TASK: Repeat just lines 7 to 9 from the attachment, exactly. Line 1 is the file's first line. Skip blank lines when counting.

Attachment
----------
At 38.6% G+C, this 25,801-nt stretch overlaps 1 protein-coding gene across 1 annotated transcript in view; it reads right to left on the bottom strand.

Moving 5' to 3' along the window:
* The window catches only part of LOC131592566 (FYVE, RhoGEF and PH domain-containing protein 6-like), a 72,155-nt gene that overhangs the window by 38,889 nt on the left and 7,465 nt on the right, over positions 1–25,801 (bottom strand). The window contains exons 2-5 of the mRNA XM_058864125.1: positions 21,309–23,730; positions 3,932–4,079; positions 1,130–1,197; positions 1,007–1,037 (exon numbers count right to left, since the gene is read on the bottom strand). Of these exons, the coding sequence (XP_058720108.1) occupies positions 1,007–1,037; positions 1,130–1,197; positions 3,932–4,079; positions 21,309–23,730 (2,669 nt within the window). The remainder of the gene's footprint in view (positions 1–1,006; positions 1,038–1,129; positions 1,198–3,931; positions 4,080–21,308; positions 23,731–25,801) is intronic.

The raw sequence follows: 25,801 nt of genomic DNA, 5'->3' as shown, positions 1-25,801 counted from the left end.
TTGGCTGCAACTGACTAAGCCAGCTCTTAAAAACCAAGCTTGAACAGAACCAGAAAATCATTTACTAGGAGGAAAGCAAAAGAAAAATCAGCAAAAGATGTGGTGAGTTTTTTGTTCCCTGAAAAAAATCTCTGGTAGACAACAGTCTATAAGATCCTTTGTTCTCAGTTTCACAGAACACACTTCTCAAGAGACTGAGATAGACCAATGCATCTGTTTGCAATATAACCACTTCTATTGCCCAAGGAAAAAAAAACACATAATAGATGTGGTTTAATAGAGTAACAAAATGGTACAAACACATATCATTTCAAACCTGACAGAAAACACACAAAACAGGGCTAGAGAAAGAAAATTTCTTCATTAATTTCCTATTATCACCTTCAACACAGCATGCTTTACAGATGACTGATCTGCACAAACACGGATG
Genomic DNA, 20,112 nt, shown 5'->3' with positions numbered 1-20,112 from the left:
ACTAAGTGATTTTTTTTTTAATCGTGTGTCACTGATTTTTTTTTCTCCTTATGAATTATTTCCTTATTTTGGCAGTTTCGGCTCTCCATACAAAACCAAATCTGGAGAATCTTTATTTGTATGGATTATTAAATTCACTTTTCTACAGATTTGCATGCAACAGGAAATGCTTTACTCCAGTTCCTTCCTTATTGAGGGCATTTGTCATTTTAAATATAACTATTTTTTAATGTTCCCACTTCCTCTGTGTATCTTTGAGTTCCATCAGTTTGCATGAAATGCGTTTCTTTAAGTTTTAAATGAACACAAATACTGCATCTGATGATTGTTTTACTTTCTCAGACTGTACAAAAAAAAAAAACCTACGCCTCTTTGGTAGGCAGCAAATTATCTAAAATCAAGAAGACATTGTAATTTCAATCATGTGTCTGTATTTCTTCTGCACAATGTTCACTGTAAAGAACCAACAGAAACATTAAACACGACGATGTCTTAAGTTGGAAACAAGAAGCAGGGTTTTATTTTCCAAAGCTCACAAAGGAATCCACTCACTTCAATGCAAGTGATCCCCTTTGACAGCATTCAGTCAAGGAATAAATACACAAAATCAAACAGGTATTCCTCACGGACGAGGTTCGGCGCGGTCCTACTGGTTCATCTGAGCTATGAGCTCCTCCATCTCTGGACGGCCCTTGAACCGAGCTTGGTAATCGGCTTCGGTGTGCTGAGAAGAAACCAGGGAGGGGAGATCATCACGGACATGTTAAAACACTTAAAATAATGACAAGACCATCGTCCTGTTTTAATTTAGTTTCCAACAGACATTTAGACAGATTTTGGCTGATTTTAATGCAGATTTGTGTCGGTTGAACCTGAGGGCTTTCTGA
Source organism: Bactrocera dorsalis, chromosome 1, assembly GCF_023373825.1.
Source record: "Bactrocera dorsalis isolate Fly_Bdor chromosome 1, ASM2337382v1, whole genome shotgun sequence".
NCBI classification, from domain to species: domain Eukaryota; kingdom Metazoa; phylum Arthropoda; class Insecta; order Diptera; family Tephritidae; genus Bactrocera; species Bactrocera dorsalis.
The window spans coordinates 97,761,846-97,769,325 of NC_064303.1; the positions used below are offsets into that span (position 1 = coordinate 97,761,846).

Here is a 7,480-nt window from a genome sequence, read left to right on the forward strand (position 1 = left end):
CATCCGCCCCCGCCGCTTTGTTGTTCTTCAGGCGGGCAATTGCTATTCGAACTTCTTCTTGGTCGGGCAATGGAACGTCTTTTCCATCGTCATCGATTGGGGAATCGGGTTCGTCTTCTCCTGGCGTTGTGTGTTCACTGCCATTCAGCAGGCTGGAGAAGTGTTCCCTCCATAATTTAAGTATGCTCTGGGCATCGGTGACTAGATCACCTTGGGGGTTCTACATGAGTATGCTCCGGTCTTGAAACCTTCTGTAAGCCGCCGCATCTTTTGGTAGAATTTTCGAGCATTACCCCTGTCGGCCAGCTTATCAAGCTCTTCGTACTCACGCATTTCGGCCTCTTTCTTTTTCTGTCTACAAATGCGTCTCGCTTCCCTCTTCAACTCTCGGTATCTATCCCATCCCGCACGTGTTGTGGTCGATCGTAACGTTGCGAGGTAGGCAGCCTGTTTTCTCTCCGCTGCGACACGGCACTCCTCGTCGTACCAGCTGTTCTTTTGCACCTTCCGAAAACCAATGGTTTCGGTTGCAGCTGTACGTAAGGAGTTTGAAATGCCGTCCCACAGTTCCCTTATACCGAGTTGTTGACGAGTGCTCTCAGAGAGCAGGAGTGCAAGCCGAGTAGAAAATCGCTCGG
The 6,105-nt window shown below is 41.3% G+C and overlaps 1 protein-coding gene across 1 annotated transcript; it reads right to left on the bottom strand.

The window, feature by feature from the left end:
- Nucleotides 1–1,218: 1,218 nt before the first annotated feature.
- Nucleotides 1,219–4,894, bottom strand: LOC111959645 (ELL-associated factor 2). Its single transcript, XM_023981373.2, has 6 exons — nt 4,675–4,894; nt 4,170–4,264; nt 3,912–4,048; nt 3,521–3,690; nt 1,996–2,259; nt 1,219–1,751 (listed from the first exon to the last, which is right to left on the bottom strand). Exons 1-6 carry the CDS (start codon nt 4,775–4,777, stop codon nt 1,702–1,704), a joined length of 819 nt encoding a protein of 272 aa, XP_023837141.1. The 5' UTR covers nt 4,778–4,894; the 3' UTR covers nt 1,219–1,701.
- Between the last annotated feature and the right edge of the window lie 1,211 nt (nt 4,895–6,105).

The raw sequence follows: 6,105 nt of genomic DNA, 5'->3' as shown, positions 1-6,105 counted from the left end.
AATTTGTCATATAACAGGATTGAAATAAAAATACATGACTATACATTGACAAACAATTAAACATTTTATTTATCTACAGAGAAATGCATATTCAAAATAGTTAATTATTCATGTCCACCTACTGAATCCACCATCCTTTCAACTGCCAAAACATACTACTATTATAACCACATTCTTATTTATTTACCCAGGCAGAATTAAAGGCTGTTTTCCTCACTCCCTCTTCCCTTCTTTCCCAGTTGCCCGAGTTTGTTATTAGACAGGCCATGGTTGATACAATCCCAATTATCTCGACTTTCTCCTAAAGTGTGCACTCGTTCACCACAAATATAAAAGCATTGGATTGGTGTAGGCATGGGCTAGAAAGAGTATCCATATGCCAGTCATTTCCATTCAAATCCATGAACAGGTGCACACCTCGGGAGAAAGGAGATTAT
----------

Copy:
ACTAAGTGATTTTTTTTTTAATCGTGTGTCACTGATTTTTTTTTCTCCTTATGAATTATTTCCTTATTTTGGCAGTTTCGGCTCTCCATACAAAACCAAATCTGGAGAATCTTTATTTGTATGGATTATTAAATTCACTTTTCTACAGATTTGCATGCAACAGGAAATGCTTTACTCCAGTTCCTTCCTTATTGAGGGCATTTGTCATTTTAAATATAACTATTTTTTAATGTTCCCACTTCCTCTGTGTATCTTTGAGTTCCATCAGTTTGCATGAAATGCGTTTCTTTAAGTTTTAAATGAACACAAATACTGCATCTGATGATTGTTTTACTTTCTCAGACTGTACAAAAAAAAAAAACCTACGCCTCTTTGGTAGGCAGCAAATTATCTAAAATCAAGAAGACATTGTAATTTCAATCATGTGTCTGTATTTCTTCTGCACAATGTTCACTGTAAAGAACCAACAGAAACATTAAACACGACGATGTCTTAAGTTGGAAACAAGAAGCAGGGTTTTATTTTCCAAAGCTCACAAAGGAATCCACTCACTTCAATGCAAGTGATCCCCTTTGACAGCATTCAGTCAAGGAATAAATACACAAAATCAAACAGGTATTCCTCACGGACGAGGTTCGGCGCGGTCCTACTGGTTCATCTGAGCTATGAGCTCCTCCATCTCTGGACGGCCCTTGAACCGAGCTTGGTAATCGGCTTCGGTGTGCTGAGAAGAAACCAGGGAGGGGAGATCATCACGGACATGTTAAAACACTTAAAATAATGACAAGACCATCGTCCTGTTTTAATTTAGTTTCCAACAGACATTTAGACAGATTTTGGCTGATTTTAATGCAGATTTGTGTCGGTTGAACCTGAGGGCTTTCTGA
Source organism: Bactrocera dorsalis, chromosome 1, assembly GCF_023373825.1.
Source record: "Bactrocera dorsalis isolate Fly_Bdor chromosome 1, ASM2337382v1, whole genome shotgun sequence".